Indiana has strict laws regarding the possession of firearms by convicted felons. Under IC 35-47-4-5, a serious violent offender who knowingly or intentionally possesses a firearm commits illegal possession of a firearm by a serious violent offender, a level 4 felony. This is a felony charge in Indiana and, if convicted, the offender could spend up to 12 years in prison. For the purposes of this section, a serious violent offender refers to any person convicted of the following offenses:Federal law also prohibits convicted felons from owning or possessing firearms.
Indiana residents have the right to carry firearms under certain circumstances or with a license, but that right is not unlimited. There are laws that prevent certain people, such as criminals, from owning firearms, and Indiana requires licenses to carry handguns. The following summarizes several of the main laws related to the illegal possession of firearms. Any serious violent offender who knowingly or intentionally possesses a firearm commits a level 4 felony. A person who illegally possesses a gun on school grounds or on a school bus commits a level 6 felony.
A person who is legally allowed to own a firearm and who knowingly, intentionally, or recklessly leaves the firearm in plain sight in a motor vehicle parked in a school parking lot commits a class A misdemeanor offense. A person who attempts to “change, alter, remove or erase” the manufacturer's name, model, manufacturer's serial number or other identifying mark, or who knowingly possesses a weapon that has such identifiers has been altered, commits a level 5 felony. Anyone who knowingly or intentionally points a loaded firearm at another person commits a level 6 felony. If the weapon is unloaded, the offense is reduced to a class A misdemeanor. For the most part, firearms charges do not require the state to demonstrate an element of intent, meaning that the mere possession of a firearm may be sufficient for the state to bring charges against you.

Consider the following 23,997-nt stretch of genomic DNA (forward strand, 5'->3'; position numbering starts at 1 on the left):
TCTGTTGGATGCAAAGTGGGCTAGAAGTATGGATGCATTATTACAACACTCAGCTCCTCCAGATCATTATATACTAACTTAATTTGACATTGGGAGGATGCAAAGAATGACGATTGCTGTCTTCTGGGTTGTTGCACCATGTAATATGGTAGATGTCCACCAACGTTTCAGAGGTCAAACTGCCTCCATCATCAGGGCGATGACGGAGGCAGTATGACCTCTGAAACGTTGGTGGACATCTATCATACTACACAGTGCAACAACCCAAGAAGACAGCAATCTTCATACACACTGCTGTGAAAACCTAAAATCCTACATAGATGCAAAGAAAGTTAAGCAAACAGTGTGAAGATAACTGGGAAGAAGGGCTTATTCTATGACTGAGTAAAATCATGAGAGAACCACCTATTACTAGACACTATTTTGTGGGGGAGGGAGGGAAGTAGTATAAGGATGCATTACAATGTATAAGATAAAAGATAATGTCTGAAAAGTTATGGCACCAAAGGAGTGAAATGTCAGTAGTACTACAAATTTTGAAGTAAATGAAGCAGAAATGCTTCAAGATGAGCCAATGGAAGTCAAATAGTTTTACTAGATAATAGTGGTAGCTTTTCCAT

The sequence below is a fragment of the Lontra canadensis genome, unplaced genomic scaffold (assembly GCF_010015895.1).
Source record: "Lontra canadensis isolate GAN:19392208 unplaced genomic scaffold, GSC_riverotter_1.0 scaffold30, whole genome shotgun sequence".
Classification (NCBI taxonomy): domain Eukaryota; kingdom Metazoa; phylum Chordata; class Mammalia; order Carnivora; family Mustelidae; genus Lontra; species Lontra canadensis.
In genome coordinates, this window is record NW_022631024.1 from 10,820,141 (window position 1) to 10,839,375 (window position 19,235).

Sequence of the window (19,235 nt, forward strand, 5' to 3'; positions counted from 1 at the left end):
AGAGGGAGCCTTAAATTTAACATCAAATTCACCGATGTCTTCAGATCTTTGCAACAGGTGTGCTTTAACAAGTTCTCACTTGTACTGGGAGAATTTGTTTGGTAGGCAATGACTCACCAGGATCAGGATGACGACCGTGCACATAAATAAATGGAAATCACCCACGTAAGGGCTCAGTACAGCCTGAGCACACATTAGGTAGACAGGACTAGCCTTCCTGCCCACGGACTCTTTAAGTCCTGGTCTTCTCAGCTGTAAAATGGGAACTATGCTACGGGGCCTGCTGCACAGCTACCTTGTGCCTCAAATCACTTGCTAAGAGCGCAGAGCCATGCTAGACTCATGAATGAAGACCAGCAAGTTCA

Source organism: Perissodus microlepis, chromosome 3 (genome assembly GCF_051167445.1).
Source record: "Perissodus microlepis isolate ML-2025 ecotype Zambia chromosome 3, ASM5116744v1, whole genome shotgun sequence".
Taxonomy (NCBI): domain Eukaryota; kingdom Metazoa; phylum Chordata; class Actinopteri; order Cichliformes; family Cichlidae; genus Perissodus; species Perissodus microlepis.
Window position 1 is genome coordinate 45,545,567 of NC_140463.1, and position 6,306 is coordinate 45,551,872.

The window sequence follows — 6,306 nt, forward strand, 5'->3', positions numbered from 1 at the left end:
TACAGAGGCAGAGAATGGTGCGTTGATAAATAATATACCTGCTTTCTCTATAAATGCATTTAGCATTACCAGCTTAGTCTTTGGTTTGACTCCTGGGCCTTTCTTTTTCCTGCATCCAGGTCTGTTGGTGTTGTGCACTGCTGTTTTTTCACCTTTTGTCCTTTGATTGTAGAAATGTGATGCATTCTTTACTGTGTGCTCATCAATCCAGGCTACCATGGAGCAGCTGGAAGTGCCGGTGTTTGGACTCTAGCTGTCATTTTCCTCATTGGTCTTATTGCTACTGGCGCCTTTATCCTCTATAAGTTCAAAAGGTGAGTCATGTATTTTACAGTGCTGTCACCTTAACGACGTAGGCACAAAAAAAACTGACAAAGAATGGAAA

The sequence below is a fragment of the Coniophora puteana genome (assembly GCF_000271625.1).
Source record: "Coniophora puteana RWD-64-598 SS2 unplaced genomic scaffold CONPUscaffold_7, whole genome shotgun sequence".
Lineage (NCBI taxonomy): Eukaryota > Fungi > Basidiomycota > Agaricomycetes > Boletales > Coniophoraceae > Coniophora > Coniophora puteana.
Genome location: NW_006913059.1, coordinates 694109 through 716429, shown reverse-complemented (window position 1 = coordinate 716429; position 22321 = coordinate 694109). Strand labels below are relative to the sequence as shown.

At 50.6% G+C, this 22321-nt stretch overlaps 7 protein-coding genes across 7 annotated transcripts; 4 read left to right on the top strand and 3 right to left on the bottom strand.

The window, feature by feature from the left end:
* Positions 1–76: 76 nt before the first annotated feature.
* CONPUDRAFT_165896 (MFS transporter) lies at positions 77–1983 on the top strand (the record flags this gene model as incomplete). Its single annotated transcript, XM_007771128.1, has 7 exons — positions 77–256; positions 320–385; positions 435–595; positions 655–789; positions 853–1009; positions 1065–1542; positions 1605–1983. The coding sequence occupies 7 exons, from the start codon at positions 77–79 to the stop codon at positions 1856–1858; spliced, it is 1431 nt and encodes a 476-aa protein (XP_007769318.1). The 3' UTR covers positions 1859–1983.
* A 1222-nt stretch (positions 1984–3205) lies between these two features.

There are ways to defend yourself against these charges that often revolve around suppressing illegally obtained evidence. Your lawyer will need to review your case and the reasons for any search that resulted in the search for a firearm to determine whether or not your constitutional rights were violated. Indiana also generally prohibits the possession of firearms until age 26 or 28 (depending on the seriousness of the crime) to people who were declared criminals as juveniles for a crime that would be a serious and violent crime if committed by an adult, if they had been armed with a firearm during the commission of the crime. In addition, if you are convicted of a serious violent crime in Indiana or anywhere else (IC § 35-47-4-), then you cannot own or own a firearm. If you are found guilty of intentionally or knowingly owning a firearm when Indiana law prohibits you from doing so, you will be charged with a level 4 felony. Indiana gun laws DO NOT require you to have a license to buy or own a firearm or to own a rifle or shotgun.